Stupidity is a more dangerous enemy of the good than malice. One may protest against evil; it can be exposed and, if need be, prevented by use of force.
Against stupidity we are defenseless; facts that contradict one’s prejudgment simply need not be believed, and when facts are irrefutable they are just pushed aside as inconsequential, as incidental. For that reason, greater caution is called for when dealing with a stupid person than with a malicious one.
It seems obvious that stupidity is less a psychological than a sociological problem. It is a particular form of the impact of historical circumstances on human beings, a psychological concomitant of certain external conditions.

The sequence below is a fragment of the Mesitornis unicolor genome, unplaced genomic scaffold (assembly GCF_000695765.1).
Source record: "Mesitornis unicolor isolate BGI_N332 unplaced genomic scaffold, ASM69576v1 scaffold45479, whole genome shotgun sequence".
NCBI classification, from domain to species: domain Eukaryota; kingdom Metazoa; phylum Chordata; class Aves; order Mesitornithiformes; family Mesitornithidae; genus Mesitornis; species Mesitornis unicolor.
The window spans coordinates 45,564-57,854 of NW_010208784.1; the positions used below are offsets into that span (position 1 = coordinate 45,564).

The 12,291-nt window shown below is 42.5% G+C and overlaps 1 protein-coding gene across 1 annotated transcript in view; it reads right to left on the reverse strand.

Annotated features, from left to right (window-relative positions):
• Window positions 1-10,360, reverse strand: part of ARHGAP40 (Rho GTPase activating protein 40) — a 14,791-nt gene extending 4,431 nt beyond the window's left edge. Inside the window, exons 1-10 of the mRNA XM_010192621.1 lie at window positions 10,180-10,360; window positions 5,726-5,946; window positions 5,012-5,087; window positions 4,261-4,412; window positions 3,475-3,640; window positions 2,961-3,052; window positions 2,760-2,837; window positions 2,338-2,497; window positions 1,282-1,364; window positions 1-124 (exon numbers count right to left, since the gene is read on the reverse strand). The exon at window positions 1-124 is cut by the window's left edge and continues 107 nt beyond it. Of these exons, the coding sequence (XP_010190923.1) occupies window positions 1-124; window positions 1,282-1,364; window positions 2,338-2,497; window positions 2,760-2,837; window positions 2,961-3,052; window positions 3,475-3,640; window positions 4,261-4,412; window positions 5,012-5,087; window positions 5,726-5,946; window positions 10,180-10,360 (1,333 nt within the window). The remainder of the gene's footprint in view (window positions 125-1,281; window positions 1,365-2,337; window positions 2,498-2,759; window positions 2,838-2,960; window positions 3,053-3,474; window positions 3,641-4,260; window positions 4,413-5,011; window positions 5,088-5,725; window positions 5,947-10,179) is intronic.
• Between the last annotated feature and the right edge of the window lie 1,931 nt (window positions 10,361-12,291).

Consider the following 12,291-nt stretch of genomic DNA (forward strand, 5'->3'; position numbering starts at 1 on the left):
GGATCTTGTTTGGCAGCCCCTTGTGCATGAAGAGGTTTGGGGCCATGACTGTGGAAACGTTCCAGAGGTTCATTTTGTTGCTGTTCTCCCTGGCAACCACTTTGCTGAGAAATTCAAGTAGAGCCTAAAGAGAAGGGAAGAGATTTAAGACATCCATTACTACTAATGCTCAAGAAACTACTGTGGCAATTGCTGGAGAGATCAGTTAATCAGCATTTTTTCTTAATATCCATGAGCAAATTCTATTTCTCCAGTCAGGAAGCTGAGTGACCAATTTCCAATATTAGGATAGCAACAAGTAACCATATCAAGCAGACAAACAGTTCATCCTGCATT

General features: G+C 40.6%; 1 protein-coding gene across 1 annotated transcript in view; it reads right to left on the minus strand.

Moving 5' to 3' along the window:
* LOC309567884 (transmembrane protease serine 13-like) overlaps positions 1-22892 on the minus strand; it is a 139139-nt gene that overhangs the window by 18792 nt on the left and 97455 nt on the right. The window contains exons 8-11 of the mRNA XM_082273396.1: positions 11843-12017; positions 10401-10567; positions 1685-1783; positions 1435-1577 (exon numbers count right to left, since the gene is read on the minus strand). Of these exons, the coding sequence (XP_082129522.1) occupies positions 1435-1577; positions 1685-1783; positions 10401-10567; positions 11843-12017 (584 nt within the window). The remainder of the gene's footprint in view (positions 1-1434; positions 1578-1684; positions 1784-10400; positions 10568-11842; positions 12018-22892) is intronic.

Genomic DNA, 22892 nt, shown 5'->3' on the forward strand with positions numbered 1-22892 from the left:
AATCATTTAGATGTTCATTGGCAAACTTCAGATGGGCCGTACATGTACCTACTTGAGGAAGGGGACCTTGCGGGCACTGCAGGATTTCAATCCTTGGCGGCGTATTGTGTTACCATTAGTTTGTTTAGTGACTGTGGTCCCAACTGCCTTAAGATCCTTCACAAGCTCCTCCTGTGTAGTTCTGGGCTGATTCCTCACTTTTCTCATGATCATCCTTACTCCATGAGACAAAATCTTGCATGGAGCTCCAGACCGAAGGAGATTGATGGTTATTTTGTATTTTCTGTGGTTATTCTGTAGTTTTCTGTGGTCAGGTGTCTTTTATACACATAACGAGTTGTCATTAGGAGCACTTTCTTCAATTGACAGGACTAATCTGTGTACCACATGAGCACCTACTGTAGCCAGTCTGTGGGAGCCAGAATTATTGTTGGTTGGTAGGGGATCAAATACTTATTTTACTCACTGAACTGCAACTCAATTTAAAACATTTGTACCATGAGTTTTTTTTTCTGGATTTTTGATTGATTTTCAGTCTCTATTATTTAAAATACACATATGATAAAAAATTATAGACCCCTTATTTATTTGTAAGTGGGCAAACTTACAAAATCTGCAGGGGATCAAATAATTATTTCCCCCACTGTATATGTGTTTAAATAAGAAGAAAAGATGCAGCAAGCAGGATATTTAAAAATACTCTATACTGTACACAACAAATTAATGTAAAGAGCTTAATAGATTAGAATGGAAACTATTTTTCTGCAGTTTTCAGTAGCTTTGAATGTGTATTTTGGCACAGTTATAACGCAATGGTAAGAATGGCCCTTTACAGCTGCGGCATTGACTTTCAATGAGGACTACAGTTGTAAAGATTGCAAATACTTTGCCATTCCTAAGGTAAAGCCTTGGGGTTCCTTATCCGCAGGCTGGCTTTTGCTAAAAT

The fact that the stupid person is often stubborn must not blind us to the fact that he speaks on behalf of an empowered group. In conversation with him, one feels that one is dealing not at all with him as a person, but with slogans and catchwords that have taken possession of him.
The stupid man is under a spell…[And] having become a mindless tool, the stupid person will also be capable of any evil and at the same time incapable of seeing that it is evil.